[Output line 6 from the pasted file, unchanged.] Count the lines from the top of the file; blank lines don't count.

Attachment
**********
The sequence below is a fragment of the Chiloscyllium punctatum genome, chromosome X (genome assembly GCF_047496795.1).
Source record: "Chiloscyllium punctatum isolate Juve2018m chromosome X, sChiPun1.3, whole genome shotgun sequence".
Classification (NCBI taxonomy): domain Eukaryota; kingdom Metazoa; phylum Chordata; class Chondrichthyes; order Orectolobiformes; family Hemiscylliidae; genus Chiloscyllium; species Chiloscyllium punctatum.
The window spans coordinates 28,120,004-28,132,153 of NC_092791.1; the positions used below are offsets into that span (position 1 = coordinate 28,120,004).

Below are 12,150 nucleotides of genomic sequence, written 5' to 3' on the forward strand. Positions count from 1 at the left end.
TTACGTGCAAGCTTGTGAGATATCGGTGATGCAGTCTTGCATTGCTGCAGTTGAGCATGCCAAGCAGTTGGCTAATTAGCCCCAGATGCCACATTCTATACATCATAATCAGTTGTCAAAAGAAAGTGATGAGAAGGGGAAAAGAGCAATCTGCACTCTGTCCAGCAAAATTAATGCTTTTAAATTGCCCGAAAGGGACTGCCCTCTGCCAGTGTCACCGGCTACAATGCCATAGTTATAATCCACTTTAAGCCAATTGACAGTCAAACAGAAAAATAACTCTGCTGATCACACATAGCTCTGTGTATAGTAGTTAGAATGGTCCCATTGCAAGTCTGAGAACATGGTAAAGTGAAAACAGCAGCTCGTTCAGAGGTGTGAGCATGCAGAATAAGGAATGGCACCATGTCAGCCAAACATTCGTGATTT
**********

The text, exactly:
TTACGTGCAAGCTTGTGAGATATCGGTGATGCAGTCTTGCATTGCTGCAGTTGAGCATGCCAAGCAGTTGGCTAATTAGCCCCAGATGCCACATTCTATACATCATAATCAGTTGTCAAAAGAAAGTGATGAGAAGGGGAAAAGAGCAATCTGCACTCTGTCCAGCAAAATTAATGCTTTTAAATTGCCCGAAAGGGACTGCCCTCTGCCAGTGTCACCGGCTACAATGCCATAGTTATAATCCACTTTAAGCCAATTGACAGTCAAACAGAAAAATAACTCTGCTGATCACACATAGCTCTGTGTATAGTAGTTAGAATGGTCCCATTGCAAGTCTGAGAACATGGTAAAGTGAAAACAGCAGCTCGTTCAGAGGTGTGAGCATGCAGAATAAGGAATGGCACCATGTCAGCCAAACATTCGTGATTT